The GM strike is now in its third day following a United Auto Workers walkout that went into effect Sunday night. This is the first national UAW strike since 2007. Negotiations between the union and General Motors restarted earlier this week, with both sides seeking to hash out a new four-year contract after the previous contract expired last Saturday. While initial reports indicated no progress in the talks, it’s now looking like some small advances have been made thus far. So – what do both sides want from the new contract?
Let’s start with the UAW, which points to a litany of sticking points as roughly 50,000 of its members continue the GM strike.
One of the biggest issues is health care. Currently, it’s estimated that GM workers pay roughly 3 percent of health expenses, far below the 28 percent paid by the average U.S. worker, and thus, the UAW is seeking to retain those benefits.
Wages are also a major issue, with the UAW seeking increases over previous figures, as well as substantial wage progression for new hires.
Beyond these two headlining items, the UAW is also seeking a larger share of GM profits, a path to a permanent position for temporary workers, new allocation for recently idled production facilities, and greater job security as well.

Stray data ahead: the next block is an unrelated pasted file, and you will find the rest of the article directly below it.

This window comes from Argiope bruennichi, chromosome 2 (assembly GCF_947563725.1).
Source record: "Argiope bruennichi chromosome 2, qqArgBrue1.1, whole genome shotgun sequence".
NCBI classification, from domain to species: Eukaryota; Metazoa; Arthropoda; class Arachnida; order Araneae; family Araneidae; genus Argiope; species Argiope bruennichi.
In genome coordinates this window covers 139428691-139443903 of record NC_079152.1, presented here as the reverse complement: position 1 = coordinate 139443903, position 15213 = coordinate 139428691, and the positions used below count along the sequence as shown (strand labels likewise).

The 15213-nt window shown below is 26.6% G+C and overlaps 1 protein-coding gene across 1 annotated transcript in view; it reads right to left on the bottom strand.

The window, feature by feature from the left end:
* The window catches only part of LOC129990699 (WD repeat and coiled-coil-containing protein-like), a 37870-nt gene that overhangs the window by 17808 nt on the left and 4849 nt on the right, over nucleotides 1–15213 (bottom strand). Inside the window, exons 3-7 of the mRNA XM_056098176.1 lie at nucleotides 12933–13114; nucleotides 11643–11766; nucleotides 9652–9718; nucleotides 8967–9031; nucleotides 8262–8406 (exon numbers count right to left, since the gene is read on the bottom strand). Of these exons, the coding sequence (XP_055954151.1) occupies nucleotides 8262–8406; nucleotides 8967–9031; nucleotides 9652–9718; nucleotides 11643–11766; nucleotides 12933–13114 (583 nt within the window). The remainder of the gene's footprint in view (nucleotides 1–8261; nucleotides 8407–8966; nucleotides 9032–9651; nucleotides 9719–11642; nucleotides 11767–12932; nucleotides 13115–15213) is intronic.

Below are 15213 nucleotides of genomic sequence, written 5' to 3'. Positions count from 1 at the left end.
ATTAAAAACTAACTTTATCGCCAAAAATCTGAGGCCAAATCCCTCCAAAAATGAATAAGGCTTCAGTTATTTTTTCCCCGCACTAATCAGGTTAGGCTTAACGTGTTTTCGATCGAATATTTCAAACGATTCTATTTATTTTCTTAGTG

Meanwhile, GM is seeking to balance the UAW’s demands with lower overall labor costs, preferably something more in line with the costs incurred at U.S. auto plants run by foreign automakers.
However, healthcare is one of the more-expensive items for GM, with reports that the automaker doles out upwards of $1 billion in healthcare-related payments every year.
This past Sunday, GM proposed a deal that included the addition of 5,400 new jobs over the next four years, with applications in battery cell production for electric vehicles and production of a new electric pickup truck. The deal also included $7 billion in investments, a ratification payment of $8,000, wage and lump sum increases over four years, and a better wage sharing formula, as well as retention of health care benefits, plus new coverage for things like autism therapy and chiropractic care.
However, the proposal failed to address temporary workers, new-hire wages, and did not provide specifics with regard to health care costs. Thus, the UAW rejected the proposal, leading to the GM strike this week.
However, with negotiations once again underway, some resolution is now looking possible.